A guide to federal procurement best practices for bidding
By Cindy O'Driscoll
Buyandsell.gc.ca/tenders is the official source businesses should use to find Government of Canada tenders. The site is easy to navigate and allows suppliers to search for new opportunities and see past contract awards. Access to the site is free and no registration is needed.
5 Steps to Bidding
You found a tender of interest. Now what?
From the bidder’s perspective, there are five principal steps to most bidding processes:
Review the tender document. Ask the right questions, understand the security requirements, and learn about evaluation criteria and selection methods.
Decide whether to bid or not. Make sure you can meet all the requirements, determine whether you are eligible to supply, and decide whether you can accept the terms and conditions and basis of payment.
Collect information. Get the required security clearance through the contracting authority and prepare your certifications.
Prepare your bid. Make it easy for buyers to evaluate your bid and learn more about the technical, management, and financial sections.
Submit your bid. Follow the instructions closely. Submit your bid on time, with the right number of copies and signatures, and using the method indicated in the tender document.
St. John’s–based Edgewise Environmental Ltd.’s President and CEO, Ashley Noseworthy, says bidding on tenders takes planning and organization no matter what industry you are in. The tenders themselves can be detailed, technical, and confusing, especially if you’re a first-time bidder.
Ashley has a few recommendations for those just starting:
Get to know the system.
Become familiar with the buyandsell.gc.ca/tenders site. Register your business and sign up for email notifications using relevant keywords so that tenders will be automatically sent to you. If you take this time initially, finding potential opportunities will be easier.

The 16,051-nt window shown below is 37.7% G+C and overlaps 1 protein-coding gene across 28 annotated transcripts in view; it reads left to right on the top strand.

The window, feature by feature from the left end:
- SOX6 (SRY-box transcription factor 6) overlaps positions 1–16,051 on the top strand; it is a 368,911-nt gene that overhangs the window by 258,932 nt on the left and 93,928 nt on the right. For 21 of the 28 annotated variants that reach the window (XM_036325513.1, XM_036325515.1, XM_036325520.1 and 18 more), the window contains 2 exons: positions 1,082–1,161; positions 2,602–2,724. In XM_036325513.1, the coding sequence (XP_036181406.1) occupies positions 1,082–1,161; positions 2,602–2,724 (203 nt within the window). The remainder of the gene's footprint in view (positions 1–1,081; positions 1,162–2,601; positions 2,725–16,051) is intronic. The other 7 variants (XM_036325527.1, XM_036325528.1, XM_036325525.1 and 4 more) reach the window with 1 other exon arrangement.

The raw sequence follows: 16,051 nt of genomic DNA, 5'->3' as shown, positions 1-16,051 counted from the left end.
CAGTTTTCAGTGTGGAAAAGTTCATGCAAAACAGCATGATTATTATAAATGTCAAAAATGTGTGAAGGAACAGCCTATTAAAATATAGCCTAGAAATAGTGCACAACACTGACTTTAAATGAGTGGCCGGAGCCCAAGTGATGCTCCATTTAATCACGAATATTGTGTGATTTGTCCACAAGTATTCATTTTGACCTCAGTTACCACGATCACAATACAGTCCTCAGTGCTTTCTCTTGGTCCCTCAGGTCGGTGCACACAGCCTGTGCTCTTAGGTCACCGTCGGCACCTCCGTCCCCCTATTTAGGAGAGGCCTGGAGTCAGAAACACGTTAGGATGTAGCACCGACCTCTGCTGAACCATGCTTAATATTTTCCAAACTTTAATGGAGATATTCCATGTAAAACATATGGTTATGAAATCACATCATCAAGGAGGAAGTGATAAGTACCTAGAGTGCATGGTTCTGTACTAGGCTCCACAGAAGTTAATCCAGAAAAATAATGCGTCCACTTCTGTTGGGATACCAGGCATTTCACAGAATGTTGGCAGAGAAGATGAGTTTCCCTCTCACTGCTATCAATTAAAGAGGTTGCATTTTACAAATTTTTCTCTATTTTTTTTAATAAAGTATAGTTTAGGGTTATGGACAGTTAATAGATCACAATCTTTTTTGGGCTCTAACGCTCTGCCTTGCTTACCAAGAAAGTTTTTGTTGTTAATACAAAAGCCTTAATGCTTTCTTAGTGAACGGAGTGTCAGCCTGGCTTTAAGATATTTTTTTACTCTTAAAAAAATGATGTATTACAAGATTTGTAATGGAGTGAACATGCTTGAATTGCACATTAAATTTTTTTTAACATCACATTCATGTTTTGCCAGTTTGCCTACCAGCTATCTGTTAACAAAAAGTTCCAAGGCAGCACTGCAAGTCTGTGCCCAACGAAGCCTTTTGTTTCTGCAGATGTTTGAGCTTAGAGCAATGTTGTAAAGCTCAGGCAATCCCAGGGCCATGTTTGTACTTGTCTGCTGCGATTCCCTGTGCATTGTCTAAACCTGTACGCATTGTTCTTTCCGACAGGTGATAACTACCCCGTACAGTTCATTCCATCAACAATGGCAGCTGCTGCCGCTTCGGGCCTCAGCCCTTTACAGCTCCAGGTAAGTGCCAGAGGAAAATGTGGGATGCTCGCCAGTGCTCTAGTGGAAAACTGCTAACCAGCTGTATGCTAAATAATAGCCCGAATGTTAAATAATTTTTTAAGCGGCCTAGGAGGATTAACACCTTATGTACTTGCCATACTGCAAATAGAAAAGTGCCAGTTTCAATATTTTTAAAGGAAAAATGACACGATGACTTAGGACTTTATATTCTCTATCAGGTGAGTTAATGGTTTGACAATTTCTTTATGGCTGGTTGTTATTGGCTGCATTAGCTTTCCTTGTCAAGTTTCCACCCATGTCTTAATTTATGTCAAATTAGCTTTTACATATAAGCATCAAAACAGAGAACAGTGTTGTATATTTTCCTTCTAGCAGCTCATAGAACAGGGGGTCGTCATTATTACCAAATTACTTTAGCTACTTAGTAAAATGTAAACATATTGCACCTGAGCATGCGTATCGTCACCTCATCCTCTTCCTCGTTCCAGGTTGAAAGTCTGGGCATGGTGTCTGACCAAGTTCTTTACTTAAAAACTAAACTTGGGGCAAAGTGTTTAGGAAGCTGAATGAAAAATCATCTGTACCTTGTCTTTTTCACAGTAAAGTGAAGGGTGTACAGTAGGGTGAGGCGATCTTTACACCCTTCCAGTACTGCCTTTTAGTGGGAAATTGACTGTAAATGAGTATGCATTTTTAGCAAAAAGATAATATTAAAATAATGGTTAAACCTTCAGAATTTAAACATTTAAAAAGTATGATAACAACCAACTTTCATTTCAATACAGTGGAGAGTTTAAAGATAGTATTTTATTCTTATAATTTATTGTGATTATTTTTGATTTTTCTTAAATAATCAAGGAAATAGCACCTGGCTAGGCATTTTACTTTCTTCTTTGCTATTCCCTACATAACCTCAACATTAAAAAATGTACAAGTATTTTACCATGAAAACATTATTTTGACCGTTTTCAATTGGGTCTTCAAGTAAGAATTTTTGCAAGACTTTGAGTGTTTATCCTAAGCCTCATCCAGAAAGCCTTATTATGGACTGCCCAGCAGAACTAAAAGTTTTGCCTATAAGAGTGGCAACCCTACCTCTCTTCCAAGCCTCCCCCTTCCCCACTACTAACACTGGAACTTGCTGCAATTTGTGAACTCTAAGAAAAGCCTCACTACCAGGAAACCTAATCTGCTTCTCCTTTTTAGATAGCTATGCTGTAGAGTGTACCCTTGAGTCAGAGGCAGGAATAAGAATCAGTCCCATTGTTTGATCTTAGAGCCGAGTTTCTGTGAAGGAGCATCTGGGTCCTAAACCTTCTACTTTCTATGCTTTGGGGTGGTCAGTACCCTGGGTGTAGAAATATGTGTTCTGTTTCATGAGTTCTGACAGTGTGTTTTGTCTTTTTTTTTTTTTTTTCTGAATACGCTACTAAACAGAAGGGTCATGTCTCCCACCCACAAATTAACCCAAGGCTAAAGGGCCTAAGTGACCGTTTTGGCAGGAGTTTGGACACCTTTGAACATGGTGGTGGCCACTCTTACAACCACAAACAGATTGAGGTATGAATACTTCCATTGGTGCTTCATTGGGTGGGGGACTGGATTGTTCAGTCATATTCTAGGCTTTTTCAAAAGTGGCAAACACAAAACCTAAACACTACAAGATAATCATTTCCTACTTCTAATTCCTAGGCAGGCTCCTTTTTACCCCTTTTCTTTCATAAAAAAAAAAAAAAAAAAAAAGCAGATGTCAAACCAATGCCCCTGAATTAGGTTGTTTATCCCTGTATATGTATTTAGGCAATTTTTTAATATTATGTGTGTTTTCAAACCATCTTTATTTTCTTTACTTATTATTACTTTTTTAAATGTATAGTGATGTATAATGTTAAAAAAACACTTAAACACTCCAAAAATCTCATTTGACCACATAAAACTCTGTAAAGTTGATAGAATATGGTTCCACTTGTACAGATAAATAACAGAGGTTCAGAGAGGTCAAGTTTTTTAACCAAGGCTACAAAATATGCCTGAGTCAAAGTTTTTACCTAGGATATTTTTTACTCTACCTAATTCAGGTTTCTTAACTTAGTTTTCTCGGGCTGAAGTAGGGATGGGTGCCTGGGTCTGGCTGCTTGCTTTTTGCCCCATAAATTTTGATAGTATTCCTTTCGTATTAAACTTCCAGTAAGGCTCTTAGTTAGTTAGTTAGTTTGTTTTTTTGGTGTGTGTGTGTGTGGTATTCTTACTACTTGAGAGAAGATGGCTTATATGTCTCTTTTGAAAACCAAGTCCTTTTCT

Plan, Plan, Plan.
Bids can take a significant amount of time to prepare, so start early. Ensure you read the tender document all the way through.
Ask all the questions. You will undoubtedly have questions: find out whom to contact regarding the tender and reach out. Do this early and make sure you follow the tender to keep updated on any amendments and to be aware of any questions other proponents may have put forward.
Don’t get discouraged.
If you live in the world of submitting proposals, then you know that not all are going to be successful. For those who are just starting out or who need a reminder, keep going. If you are not successful, ask for feedback. It is always worth reviewing your submission—understand what you could have changed and move forward.
For more information, contact the Office of Small and Medium Enterprises – Atlantic Region, the main federal government supplier resource in Atlantic Canada. Call 902-426-5677 or email email@example.com. You can also contact the national InfoLine at 1-800-811-1148.
Cindy O’Driscoll is Chief of Stakeholder Engagement with Public Services and Procurement Canada (PSPC) in the Atlantic Region. As a key member of the Office of Small and Medium Enterprises (OSME) team in Halifax, Cindy advises and educates Atlantic Canadian companies and industry associations about the federal procurement process and is committed to helping businesses succeed. Cindy holds an MBA from Saint Mary’s University, an MSc in Coastal Zone Management from Bournemouth University, UK, and an MA and BA (Hons) in Archaeology from Memorial University of Newfoundland. You can reach Cindy at firstname.lastname@example.org.